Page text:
The Lost Switch (2/3)

This is the second installment in the 3-part series (see part 1) presenting a selection of Edvin Aedma’s minimalistic art from his recent collection of short stories and graphic art entitled The Lost Switch (2010). Edvin graduated from the University of Tartu with a B.A. degree in semiotics and culture studies and later a Master’s degree in English translation (2009). He works as a freelance English-Estonian-English translator and is available for new translation contracts.

The Dog Who Smoked

I was walking on a trail next to a river when out of the corner came a humansized dog. He walked on his hind feet and wore an old-fashioned, long coat. He was puffing a large nasty-smelling pipe. He noticed me, stopped and coughed.

“I’m a writer,” the dog said in a coarse voice.

“I’m currently writing this story about a nervous dog, but I’m not sure what he should be nervous about. I just have this vivid picture of his character in my head. He’s got light brown fur and kind of a highpitched, yelpy voice. Then again, I’m thinking if I really should write about a nervous dog at all. I’m terribly relaxed myself and I probably don’t know how it feels to be nervous well enough. Say, you don’t have any sherry or rum with you, do you? This weather gets into my bones sometimes, I wish I had a thicker coat. This one I got from an old friend who died and left it to me in his will. In fact, he only had two worldly possessions – his will and this coat. He was buried not far from here, I was just thinking about visiting his grave when I saw you. You’re a nice fellow, aren’t you? I’m just coming from my home, a little cheap apartment in Chesterton, on the fifth floor, nothing special. It smells of dill but I take that it’s a good thing because it could be worse, you know what I mean? It used to smell of garlic when I moved in, oh that was terrible. Before that I lived in London with my dear old mom, but she passed away too, poor old bitch. She had a heart of gold and I was her only son. My father died when I was little and I had to get by with bones and all kind of other junk I found on the streets.”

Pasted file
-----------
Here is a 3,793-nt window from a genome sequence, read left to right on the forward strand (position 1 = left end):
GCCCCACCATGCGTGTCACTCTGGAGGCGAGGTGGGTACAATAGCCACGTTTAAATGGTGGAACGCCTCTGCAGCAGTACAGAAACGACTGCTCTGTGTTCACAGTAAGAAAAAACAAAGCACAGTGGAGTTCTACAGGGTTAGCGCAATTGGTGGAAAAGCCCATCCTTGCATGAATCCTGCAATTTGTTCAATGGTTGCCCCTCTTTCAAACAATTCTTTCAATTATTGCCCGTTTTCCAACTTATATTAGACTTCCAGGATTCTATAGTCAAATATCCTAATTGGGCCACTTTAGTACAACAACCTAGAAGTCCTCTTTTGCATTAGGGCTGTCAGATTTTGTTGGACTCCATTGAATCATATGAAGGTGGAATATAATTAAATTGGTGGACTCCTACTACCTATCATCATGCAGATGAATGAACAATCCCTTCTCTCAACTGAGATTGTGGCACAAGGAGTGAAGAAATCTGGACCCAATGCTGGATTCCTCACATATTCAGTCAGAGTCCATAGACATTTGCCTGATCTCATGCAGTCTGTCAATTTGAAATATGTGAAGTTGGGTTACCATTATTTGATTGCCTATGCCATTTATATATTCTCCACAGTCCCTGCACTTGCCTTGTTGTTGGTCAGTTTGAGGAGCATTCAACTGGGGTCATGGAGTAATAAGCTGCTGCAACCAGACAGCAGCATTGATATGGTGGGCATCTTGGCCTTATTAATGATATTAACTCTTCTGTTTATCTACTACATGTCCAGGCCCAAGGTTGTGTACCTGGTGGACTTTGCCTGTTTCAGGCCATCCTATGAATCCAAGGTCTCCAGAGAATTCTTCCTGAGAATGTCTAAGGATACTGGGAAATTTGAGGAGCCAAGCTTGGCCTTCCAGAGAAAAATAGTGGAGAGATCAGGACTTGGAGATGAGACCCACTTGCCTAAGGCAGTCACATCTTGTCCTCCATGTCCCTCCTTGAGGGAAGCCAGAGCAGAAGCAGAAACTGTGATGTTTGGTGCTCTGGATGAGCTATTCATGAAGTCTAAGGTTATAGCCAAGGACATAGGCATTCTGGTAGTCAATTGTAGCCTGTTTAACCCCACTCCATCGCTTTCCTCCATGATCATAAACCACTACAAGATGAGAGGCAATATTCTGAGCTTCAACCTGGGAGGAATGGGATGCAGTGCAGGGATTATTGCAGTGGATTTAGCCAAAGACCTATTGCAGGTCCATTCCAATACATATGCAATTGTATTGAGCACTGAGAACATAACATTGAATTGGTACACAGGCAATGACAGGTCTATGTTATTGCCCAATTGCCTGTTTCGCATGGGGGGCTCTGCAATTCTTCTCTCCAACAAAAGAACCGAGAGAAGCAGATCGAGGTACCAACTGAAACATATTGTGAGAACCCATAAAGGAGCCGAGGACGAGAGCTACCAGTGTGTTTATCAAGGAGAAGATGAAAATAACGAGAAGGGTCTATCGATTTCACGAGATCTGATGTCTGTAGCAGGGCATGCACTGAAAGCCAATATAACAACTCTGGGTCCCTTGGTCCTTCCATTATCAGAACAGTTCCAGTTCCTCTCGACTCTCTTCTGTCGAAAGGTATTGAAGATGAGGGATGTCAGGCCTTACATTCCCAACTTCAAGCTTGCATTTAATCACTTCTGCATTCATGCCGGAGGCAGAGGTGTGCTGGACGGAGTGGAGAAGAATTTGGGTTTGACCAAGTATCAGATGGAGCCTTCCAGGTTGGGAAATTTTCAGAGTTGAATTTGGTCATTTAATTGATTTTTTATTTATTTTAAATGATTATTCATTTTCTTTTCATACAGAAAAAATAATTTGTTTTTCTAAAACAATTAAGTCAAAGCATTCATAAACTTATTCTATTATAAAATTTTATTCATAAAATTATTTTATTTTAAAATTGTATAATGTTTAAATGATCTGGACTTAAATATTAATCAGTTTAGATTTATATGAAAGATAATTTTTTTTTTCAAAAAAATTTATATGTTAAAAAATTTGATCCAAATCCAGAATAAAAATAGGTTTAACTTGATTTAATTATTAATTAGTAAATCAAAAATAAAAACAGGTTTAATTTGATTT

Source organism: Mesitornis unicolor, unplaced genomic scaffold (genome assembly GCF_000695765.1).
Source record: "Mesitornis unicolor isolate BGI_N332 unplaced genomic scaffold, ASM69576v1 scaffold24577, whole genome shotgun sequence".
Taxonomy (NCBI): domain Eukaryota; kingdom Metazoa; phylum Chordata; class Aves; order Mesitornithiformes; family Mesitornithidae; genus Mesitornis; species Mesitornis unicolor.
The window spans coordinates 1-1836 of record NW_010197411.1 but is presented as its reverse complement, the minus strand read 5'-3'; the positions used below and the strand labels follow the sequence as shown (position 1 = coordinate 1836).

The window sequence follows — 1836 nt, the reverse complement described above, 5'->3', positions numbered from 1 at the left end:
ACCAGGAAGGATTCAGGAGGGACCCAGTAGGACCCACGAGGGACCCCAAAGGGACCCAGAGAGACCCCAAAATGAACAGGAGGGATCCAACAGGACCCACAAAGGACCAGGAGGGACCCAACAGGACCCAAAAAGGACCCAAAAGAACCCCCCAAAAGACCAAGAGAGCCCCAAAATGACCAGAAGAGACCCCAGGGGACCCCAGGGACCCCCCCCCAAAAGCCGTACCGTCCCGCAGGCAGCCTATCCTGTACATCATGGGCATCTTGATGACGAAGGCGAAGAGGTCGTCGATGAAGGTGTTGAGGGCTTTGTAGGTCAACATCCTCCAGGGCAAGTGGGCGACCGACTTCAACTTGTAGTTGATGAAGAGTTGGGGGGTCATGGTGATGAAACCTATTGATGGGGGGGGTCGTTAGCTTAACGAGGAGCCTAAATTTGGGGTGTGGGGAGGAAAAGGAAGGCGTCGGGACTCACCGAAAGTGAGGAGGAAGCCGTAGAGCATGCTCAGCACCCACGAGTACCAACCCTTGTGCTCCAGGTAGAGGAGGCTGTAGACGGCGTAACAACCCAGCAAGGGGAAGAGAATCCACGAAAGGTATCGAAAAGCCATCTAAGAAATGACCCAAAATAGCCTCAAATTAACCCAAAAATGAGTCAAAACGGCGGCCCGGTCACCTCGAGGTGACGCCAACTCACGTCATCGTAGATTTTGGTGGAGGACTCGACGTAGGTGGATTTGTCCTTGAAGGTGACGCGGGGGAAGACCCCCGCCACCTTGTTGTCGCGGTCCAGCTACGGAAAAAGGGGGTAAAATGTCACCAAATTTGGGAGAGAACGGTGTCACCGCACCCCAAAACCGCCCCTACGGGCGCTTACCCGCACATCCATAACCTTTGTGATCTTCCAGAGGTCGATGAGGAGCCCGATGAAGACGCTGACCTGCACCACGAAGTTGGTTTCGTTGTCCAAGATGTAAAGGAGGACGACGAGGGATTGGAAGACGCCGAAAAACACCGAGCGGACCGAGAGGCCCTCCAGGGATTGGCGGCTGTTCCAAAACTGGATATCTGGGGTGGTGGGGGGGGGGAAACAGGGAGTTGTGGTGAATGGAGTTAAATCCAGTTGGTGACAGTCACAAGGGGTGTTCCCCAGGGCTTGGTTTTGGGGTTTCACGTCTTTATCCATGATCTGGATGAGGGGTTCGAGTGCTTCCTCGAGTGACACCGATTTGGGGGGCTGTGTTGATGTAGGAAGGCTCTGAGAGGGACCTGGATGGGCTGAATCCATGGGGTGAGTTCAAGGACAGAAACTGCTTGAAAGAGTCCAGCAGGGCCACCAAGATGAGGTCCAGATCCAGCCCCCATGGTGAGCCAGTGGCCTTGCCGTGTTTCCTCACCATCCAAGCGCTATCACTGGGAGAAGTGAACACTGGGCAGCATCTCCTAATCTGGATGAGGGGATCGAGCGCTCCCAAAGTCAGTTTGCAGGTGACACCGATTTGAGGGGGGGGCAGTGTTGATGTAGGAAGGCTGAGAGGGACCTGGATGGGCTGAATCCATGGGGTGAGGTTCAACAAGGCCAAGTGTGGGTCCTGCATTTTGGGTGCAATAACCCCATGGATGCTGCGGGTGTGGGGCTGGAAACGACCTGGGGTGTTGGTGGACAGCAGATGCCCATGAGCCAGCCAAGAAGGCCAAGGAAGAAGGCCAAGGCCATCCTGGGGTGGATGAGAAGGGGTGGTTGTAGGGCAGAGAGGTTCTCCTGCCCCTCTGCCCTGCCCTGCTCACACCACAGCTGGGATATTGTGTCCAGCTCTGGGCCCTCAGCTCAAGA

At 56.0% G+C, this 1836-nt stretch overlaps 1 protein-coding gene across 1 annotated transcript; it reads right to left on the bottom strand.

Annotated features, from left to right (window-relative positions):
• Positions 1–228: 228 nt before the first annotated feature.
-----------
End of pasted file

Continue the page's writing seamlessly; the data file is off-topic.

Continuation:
He paused for a moment and studied me in silence, puffing his pipe. The dog seemed to be trying to guess what kind of a person I am, what kinds of stories I like.

“What kind of stories you like?” he blurted finally and after a pause, continued. “I usually write about dogs, but I never get published. I drink a lot, and smoke a lot too. I smoke this old pipe here, you see. To be honest, I’ve forgotten where I got it from. It just seems to have always been there. I get my tobacco from cigarette fags I gather from the street. I mix them all up at the end of the day and smoke that stuff. It’s terrible but I’ve grown fond of it, you know?”

The dog put his hands in his pockets and smoked for a while, looking at me with a meaningless expression. He took a safety pin from his pocket and started poking his pipe and coaxing half-burned tobacco out.

“This pin I found near the butcher’s. I pick up most of the stuff I find. Who knows when you need it, right?” the dog explained, trying to focus on cleaning his pipe and smoking at the same time. Suddenly, he started coughing really badly and collapsed on the ground. He died of lung cancer.

the dog who smokedYou are welcome to discuss these stories with the author and other fans, as well as order the book on Facebook.

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